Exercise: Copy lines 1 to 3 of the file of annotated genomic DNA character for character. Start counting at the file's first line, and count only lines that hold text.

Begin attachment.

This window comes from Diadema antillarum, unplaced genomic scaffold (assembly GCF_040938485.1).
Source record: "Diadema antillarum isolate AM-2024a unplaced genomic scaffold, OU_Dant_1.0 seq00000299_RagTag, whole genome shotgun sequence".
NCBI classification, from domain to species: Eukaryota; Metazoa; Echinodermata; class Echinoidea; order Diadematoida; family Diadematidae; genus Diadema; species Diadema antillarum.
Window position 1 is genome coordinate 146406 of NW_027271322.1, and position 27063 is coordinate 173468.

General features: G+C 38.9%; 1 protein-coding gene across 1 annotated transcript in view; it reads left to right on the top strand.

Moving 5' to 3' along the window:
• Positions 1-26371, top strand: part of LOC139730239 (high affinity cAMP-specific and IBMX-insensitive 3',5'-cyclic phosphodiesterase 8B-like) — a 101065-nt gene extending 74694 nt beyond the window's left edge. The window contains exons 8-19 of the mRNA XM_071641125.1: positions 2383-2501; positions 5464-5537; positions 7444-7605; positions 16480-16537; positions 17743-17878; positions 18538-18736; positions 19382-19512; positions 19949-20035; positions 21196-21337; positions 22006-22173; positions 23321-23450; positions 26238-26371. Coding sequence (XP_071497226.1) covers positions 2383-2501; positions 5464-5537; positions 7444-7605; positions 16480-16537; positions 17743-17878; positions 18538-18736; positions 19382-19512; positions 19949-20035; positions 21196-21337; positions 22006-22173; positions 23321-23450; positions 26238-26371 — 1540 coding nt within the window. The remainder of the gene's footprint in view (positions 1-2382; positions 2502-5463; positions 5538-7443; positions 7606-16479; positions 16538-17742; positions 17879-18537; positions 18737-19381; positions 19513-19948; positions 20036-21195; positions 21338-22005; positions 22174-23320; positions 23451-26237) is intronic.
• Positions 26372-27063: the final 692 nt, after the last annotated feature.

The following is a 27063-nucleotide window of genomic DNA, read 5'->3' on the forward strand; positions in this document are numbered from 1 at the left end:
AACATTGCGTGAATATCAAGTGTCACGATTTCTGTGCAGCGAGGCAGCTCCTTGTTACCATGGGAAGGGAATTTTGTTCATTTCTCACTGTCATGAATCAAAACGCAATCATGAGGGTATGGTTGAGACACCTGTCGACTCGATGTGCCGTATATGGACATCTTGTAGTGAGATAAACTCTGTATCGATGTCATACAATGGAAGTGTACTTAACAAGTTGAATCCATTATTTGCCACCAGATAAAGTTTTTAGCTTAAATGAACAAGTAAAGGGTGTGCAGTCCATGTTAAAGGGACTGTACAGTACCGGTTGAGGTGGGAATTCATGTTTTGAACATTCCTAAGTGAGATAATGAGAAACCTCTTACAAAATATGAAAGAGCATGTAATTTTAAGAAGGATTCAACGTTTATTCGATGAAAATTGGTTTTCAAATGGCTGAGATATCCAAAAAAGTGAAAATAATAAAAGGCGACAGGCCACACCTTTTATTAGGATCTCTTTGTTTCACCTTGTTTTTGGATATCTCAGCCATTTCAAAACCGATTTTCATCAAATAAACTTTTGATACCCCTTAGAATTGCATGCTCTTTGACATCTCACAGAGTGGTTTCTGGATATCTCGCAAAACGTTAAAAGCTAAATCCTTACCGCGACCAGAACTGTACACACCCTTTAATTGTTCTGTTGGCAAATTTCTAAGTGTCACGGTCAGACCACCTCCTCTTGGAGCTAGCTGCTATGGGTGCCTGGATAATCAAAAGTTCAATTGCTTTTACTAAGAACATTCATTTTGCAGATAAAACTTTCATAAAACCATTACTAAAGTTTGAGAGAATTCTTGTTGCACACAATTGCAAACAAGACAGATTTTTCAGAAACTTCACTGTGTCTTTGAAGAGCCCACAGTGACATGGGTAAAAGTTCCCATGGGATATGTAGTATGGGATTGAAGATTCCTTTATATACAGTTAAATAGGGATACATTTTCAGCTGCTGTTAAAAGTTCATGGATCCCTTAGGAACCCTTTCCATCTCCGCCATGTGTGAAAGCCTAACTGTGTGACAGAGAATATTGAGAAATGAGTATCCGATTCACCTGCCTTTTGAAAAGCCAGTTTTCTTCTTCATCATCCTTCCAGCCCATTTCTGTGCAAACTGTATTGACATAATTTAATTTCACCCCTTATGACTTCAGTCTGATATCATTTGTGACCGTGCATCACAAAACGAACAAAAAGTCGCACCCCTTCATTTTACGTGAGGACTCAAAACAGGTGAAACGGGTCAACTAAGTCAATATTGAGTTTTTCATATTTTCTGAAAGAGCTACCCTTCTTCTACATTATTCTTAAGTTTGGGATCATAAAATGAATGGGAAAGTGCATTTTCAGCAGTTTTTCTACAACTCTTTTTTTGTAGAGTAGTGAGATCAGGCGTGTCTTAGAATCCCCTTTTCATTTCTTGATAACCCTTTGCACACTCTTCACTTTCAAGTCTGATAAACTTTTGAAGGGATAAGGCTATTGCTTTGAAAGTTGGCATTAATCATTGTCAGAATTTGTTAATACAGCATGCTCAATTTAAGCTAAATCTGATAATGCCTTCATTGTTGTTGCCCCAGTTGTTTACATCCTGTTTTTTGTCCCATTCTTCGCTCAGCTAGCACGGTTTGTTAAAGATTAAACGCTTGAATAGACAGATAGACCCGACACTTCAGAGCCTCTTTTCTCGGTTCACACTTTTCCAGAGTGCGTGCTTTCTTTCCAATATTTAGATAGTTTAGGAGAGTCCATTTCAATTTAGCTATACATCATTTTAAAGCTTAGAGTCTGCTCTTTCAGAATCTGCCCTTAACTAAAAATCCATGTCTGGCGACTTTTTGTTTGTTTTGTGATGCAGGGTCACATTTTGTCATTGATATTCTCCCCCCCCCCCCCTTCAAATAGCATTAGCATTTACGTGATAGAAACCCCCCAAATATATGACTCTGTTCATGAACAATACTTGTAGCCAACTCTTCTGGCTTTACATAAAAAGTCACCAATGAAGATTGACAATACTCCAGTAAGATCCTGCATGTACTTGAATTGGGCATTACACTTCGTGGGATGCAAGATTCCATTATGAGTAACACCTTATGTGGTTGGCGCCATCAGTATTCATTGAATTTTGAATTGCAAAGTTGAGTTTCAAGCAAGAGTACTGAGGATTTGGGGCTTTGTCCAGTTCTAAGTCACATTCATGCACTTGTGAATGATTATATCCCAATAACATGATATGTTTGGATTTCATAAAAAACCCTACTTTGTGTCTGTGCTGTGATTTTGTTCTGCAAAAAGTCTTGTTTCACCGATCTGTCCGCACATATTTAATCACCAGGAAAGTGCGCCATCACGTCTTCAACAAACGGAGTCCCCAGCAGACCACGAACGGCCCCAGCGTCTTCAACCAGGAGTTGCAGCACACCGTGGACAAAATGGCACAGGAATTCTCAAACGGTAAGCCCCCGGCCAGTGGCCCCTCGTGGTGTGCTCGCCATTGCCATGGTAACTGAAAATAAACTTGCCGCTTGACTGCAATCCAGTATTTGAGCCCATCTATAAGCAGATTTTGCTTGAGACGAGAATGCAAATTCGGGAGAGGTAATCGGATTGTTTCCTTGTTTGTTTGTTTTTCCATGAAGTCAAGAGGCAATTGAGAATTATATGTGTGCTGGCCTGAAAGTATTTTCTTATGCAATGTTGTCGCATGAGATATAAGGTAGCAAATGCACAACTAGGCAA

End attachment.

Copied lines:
This window comes from Diadema antillarum, unplaced genomic scaffold (assembly GCF_040938485.1).
Source record: "Diadema antillarum isolate AM-2024a unplaced genomic scaffold, OU_Dant_1.0 seq00000299_RagTag, whole genome shotgun sequence".
NCBI classification, from domain to species: Eukaryota; Metazoa; Echinodermata; class Echinoidea; order Diadematoida; family Diadematidae; genus Diadema; species Diadema antillarum.